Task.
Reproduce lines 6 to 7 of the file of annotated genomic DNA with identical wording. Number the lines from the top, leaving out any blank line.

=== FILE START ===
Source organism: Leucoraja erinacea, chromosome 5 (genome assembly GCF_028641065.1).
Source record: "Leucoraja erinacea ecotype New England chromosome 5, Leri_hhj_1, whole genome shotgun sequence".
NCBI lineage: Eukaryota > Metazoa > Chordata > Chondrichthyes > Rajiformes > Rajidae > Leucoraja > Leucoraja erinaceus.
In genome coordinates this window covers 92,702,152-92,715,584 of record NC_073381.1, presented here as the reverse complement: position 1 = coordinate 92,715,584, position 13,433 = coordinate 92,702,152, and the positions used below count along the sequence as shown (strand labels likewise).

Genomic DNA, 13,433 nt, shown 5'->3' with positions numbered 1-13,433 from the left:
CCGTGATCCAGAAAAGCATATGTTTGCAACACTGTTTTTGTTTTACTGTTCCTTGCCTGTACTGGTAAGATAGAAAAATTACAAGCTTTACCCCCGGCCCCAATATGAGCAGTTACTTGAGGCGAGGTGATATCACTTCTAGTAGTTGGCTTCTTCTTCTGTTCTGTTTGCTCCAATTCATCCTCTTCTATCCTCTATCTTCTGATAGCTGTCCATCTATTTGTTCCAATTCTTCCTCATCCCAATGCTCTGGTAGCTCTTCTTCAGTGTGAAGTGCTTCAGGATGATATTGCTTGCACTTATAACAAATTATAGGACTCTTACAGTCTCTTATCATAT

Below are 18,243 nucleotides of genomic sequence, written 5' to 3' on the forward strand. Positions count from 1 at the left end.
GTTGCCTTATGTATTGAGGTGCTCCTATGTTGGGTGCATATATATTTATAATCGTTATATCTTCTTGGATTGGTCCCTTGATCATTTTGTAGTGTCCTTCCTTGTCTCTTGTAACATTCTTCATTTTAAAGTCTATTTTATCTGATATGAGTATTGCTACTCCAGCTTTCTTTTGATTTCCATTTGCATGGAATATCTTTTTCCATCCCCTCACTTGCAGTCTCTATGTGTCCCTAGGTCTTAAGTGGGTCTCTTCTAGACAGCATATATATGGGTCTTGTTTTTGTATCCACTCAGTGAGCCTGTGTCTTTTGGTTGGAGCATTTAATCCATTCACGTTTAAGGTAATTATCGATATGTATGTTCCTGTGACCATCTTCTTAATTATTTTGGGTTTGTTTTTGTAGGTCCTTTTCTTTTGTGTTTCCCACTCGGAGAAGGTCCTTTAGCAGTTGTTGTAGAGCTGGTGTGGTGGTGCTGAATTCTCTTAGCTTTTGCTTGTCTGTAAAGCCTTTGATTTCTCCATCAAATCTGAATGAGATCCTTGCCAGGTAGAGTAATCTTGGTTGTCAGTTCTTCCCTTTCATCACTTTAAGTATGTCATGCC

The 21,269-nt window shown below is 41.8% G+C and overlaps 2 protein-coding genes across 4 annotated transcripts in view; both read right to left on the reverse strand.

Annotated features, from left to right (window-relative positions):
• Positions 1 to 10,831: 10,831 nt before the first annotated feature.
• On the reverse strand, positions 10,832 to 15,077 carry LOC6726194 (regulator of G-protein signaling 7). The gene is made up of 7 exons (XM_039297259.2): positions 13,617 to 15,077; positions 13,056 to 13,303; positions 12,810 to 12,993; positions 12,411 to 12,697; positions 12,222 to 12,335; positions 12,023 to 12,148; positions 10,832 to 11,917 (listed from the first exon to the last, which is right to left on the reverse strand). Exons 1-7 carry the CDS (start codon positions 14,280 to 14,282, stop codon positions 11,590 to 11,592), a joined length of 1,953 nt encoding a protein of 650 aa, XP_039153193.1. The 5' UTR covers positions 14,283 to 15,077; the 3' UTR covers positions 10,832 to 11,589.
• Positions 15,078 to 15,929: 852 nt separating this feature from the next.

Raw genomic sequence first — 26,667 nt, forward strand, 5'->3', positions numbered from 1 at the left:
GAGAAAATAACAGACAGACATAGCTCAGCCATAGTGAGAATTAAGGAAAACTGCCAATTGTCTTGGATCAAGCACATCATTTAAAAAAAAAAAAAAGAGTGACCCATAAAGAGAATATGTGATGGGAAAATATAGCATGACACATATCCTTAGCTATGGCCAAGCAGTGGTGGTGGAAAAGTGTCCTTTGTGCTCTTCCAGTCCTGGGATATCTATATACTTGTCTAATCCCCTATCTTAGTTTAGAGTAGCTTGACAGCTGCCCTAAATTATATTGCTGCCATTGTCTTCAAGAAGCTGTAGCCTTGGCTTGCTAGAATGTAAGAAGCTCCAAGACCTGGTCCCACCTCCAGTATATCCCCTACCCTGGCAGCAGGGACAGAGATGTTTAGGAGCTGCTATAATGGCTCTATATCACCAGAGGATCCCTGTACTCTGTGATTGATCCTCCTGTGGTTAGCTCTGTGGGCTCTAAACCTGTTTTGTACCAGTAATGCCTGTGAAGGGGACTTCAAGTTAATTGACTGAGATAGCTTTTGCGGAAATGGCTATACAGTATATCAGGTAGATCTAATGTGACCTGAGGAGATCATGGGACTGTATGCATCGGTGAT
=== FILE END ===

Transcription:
CCGTGATCCAGAAAAGCATATGTTTGCAACACTGTTTTTGTTTTACTGTTCCTTGCCTGTACTGGTAAGATAGAAAAATTACAAGCTTTACCCCCGGCCCCAATATGAGCAGTTACTTGAGGCGAGGTGATATCACTTCTAGTAGTTGGCTTCTTCTTCTGTTCTGTTTGCTCCAATTCATCCTCTTCTATCCTCTATCTTCTGATAGCTGTCCATCTATTTGTTCCAATTCTTCCTCATCCCAATGCTCTGGTAGCTCTTCTTCAGTGTGAAGTGCTTCAGGATGATATTGCTTGCACTTATAACAAATTATAGGACTCTTACAGTCTCTTATCATAT

Below are 18,243 nucleotides of genomic sequence, written 5' to 3' on the forward strand. Positions count from 1 at the left end.